"In the spring of 1807, another fleet of seven boats freighted with seasoned lumber, owned by Joseph Mead, Abram Davis, and John Watt started to the same destination - New Orleans; the owners returning by sailing vessels to Philadelphia, and the pilots and hands finding their way back as best they could. These ventures were several times repeated by the same and other parties, and McQuay and others are said to have made several return trips on foot, a feat that required more time and risk than a journey around the globe at the present day.

"This was the morning twilight of the lumber trade, that for half a century thereafter furnished so large a field for the enterprise and industry of the residents of the county. Infant-like at first, boards crept cautiously down the creeks in floats or single platforms, with the aid of halyards and Gregg’s hickory splint cables. Gradually the markets, mills, and rafts enlarged until they absorbed nearly all the capital, the enterprise, and the energies of the county."

The county, as we have shown, was almost inaccessible except through its natural water-ways. Pork, flour, whisky, etc., had to be brought in keel-boats and canoes from Pittsburgh; salt, nails, glass, etc., from Mayville, by boats passing through Chautauqua Lake and its outlet. Truly, nothing but industry, economy, and indomitable perseverance insured success, or the attainment of even the most common necessaries of life. The pine forests (never to be replaced) were the main reliance of the early settlers, and their destruction was brought about at first, more particularly for the purpose of supplying the imperative demands of the pioneer stomach, than by any burning desire to supply the demands of trade.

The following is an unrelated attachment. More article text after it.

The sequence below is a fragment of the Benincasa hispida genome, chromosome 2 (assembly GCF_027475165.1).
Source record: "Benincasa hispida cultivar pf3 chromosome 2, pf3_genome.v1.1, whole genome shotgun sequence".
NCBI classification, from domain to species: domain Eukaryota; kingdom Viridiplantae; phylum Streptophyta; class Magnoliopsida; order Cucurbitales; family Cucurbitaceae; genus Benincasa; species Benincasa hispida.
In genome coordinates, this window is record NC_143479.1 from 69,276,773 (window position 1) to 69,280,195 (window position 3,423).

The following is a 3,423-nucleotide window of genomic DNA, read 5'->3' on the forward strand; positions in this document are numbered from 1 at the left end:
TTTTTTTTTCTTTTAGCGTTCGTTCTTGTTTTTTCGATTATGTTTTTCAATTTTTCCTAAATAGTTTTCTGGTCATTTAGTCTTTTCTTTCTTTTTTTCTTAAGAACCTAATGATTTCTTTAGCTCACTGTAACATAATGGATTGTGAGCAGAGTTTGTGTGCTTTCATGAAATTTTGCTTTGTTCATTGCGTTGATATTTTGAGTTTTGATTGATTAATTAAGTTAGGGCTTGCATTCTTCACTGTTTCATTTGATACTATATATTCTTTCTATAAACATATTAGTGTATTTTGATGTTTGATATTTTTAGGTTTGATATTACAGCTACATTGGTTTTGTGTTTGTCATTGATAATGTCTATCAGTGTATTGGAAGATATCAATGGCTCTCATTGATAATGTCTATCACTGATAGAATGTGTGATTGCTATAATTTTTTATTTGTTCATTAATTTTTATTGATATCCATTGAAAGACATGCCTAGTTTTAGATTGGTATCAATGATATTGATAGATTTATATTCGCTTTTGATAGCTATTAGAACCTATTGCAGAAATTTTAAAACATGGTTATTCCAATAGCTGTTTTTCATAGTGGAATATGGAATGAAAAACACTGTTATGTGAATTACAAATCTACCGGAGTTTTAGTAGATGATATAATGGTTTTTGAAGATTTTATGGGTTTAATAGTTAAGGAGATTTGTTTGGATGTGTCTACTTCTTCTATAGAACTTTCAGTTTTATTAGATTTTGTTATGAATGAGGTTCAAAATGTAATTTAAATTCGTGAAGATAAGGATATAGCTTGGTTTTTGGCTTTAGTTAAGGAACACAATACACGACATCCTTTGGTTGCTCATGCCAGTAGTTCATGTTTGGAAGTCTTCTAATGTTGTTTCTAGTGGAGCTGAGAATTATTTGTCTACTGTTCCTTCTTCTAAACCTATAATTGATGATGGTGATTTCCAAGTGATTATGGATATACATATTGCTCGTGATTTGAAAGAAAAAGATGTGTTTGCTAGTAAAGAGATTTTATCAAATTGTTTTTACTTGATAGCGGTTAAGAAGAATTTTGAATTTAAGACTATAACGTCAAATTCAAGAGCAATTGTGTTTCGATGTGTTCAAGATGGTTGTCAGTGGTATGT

For fifteen or twenty years subsequent to 1830 a blank exists in the history of Warren county, which can never be satisfactorily filled, by reason of the general neglect of people to preserve newspapers, and the loss by fire, in 1849, of quite complete files of The Voice of the People, Warren Bulletin, Democratic Advocate, and Warren Standard, stored in the Standard office and there burned. The Warren Mail, now the senior newspaper in the county, was established in 1848, and from its complete files we have gleaned what little more can be told regarding the river and its traffic. In the spring of 1848 the freight charges by keel-boatmen, between Pittsburgh and Warren were noted as varying from seventy-five cents to one dollar and a quarter per hundred weight.